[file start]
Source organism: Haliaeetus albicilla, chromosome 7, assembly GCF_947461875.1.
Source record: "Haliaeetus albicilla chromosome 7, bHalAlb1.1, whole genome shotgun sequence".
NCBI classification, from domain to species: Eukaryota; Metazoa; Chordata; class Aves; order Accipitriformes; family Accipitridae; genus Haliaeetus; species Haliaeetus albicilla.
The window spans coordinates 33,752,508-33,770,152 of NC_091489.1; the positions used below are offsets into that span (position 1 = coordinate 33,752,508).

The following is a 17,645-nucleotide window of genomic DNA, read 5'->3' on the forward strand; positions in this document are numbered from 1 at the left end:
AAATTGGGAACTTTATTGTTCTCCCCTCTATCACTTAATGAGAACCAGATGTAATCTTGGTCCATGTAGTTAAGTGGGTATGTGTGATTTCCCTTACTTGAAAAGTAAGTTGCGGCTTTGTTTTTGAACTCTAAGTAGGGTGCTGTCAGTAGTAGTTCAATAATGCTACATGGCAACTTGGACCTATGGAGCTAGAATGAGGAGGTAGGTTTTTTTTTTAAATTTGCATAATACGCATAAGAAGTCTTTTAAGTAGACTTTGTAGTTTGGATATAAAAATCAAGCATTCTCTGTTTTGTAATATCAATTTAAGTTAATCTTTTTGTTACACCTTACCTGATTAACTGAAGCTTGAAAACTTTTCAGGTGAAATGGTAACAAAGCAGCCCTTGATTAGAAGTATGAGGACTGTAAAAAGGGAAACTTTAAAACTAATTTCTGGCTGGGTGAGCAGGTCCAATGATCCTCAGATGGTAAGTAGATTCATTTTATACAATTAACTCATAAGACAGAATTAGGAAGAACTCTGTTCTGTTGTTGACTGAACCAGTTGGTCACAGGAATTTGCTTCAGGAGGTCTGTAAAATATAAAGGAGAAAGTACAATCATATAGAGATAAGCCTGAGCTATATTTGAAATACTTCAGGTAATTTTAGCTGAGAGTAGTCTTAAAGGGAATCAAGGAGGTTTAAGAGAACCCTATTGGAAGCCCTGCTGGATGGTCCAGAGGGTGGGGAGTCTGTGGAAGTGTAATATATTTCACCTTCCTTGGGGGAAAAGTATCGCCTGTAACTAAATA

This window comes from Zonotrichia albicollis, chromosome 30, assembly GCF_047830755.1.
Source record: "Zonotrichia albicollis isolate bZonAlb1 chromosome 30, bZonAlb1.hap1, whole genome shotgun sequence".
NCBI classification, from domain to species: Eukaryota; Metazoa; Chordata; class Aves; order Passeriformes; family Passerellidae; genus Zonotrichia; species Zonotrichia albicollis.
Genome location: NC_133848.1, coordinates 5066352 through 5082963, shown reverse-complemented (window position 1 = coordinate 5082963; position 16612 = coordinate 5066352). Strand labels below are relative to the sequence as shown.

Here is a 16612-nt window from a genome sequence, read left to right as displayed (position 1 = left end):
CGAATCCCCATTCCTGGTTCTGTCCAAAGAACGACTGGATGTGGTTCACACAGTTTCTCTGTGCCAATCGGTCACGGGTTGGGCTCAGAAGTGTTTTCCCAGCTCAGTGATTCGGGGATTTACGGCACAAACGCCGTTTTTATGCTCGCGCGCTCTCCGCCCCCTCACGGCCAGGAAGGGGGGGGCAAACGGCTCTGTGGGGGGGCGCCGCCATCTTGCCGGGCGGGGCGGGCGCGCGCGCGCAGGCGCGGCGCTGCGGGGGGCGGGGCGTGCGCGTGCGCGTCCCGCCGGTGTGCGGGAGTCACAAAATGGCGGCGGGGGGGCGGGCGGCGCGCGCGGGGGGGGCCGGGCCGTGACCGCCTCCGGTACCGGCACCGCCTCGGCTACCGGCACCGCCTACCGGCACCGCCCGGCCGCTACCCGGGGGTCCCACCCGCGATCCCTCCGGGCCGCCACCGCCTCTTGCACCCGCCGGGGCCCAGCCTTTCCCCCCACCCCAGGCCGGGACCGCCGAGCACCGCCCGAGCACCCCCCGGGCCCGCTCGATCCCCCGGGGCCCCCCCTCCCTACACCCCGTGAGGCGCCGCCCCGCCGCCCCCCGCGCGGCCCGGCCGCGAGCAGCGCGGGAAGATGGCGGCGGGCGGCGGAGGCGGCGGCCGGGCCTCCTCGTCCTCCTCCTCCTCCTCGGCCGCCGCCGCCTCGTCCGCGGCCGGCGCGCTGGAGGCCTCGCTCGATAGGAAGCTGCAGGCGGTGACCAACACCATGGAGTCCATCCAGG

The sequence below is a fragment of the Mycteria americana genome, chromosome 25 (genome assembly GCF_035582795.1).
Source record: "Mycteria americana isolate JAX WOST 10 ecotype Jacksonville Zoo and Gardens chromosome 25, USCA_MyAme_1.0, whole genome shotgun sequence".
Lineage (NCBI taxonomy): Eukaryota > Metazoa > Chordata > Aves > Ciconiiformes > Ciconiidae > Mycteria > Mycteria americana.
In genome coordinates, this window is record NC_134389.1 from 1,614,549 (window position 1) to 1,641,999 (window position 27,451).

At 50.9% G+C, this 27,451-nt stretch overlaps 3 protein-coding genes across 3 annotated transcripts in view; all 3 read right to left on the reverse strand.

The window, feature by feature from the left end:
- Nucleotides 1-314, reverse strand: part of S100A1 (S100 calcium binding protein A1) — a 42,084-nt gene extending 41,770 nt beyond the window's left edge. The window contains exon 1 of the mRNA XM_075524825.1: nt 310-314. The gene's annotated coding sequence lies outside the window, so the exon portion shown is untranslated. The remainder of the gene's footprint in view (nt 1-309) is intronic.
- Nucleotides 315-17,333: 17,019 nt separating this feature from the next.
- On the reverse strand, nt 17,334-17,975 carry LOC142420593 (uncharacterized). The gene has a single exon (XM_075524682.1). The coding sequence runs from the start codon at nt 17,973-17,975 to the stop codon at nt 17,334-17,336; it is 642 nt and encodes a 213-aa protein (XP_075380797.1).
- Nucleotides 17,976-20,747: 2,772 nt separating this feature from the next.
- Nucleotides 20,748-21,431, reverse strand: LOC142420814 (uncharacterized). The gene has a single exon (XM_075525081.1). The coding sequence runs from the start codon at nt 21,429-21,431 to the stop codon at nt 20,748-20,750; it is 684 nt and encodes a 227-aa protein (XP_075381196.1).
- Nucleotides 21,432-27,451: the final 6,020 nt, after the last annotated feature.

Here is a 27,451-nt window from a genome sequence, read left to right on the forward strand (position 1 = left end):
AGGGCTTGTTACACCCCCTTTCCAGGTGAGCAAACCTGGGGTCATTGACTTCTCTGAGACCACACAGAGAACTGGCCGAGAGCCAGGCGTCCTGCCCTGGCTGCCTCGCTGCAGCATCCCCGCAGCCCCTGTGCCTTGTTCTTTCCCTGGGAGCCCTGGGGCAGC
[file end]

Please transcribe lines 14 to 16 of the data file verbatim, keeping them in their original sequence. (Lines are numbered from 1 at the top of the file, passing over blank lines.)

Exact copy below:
Source record: "Mycteria americana isolate JAX WOST 10 ecotype Jacksonville Zoo and Gardens chromosome 25, USCA_MyAme_1.0, whole genome shotgun sequence".
Lineage (NCBI taxonomy): Eukaryota > Metazoa > Chordata > Aves > Ciconiiformes > Ciconiidae > Mycteria > Mycteria americana.
In genome coordinates, this window is record NC_134389.1 from 1,614,549 (window position 1) to 1,641,999 (window position 27,451).